IWW in 3 mins cont… A meeting with a Veteran of of the Somme 1st July 1916-bitterness remained all their life.

I remembered meeting a veteran of the 1st of July on the Somme, by the time 2016 comes around I will have forgotten. They were there on the day. The noise, the blood, the quick and the dead. I remembered them on the 4th August. but I had forgotten their name. The veteran was an important person on the 1st July, I had wondered who decided who would live and who would die. This veteran was one of those who decided. I remember the veteran telling me it was at times purely random. Picking soldiers out of a line. You would just point, him, him, maybe him, he is going to die, he will die, he will die. We would stop now and then for a coke for me, and a beer, bottled, and I had to get them. The veteran rationed both the coke, it might have been orange juice and the beer. I was reminded about them on the 4th of August because of the candles and the lights out nonsense, This veteran both lived in a house that had no electricity, no running water, no inside toilet, and owned and worked in a place that had no electricity, no running water, no inside toilet. This was in the mid sixties. We talked of the days that followed the 1st July 1916, the 2nd and the 3rd of July. I sat wide eyed and with my mouth open. I remember being told they were simply overwhelmed. The wounded and the dead were endless, as was the mud and the blood. How after being on duty for 48 hours they were told to clean up and get a kip. The veteran told me that because she left her cap on, she lost a days pay. Not for falling asleep in the bath, which she confessed to doing, not for missing or sleeping through her shift. Which she told me she didn’t do, but for wearing her nurses cap on her head while having a bath. And I had forgotten her name.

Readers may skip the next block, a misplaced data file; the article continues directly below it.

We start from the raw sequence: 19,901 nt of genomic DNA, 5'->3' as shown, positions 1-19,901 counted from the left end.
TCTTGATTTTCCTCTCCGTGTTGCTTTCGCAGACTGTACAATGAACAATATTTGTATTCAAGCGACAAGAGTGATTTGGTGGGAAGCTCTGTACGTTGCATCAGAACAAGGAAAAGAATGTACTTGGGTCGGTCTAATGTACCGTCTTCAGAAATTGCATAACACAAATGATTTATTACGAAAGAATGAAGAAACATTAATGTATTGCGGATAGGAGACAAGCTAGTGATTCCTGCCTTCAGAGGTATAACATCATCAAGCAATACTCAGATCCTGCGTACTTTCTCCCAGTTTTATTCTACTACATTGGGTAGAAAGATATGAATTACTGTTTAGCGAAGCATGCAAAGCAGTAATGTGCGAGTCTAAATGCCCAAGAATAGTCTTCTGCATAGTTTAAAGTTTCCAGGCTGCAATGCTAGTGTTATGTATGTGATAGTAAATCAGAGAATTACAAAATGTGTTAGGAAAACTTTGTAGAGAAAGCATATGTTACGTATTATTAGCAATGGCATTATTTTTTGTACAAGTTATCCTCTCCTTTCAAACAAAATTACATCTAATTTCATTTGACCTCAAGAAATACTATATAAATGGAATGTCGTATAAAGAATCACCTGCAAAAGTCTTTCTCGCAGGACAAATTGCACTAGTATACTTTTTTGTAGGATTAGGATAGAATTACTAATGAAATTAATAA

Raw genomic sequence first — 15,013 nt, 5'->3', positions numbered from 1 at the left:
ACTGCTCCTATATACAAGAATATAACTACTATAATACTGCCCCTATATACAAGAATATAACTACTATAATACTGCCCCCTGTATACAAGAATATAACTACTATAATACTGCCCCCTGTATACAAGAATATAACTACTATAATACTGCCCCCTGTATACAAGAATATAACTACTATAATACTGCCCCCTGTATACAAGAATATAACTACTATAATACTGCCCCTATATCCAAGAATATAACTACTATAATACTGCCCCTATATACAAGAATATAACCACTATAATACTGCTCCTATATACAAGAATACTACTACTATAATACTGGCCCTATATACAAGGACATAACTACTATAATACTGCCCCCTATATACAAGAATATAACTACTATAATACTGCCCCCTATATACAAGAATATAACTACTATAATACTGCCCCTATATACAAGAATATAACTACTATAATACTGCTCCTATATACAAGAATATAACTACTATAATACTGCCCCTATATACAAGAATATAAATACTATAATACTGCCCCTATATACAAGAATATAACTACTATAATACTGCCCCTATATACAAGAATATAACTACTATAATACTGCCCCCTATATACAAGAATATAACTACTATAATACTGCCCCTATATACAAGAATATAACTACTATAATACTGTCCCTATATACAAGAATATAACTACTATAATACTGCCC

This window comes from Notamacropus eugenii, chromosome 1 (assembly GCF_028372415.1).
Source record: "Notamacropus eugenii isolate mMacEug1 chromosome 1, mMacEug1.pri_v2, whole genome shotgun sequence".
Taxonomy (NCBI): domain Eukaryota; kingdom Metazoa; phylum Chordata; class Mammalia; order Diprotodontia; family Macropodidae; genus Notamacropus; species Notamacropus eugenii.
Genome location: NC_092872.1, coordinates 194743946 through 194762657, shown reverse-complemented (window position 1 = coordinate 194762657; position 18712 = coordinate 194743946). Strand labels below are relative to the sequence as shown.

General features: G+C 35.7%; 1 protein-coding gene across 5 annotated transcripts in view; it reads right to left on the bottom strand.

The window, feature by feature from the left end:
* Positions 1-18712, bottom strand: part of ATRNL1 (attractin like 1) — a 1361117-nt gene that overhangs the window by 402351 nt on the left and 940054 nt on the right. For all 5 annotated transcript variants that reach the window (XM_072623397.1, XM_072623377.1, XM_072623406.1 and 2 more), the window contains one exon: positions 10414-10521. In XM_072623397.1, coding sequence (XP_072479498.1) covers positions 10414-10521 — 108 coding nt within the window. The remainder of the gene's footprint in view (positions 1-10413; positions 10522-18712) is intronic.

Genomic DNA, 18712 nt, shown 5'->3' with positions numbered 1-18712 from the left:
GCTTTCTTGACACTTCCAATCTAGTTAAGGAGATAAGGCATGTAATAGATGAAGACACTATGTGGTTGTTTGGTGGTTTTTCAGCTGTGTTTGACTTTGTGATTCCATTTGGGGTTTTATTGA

Today, in an eureka moment, or it would have been if I was in the bath, I remembered, or more correctly reminded in a totally unrelated way. Her name was Susan Ellis. A nurse on the Somme. One of her jobs was to go along the lines of the wounded lying on stretchers and pick out soldiers who might be treated and saved. Susan told me they were simply to many of them. More would have survived but they were not expecting the number of casualties there were, and they had to decided who stood the best chance. From when the first casualties arrived Susan said they worked forty eight hours without a break to save as many lives as they could. Then when told to clean up and have a sleep she lost a days pay. Susan Ellis was still a bit bitter about that until her dying day

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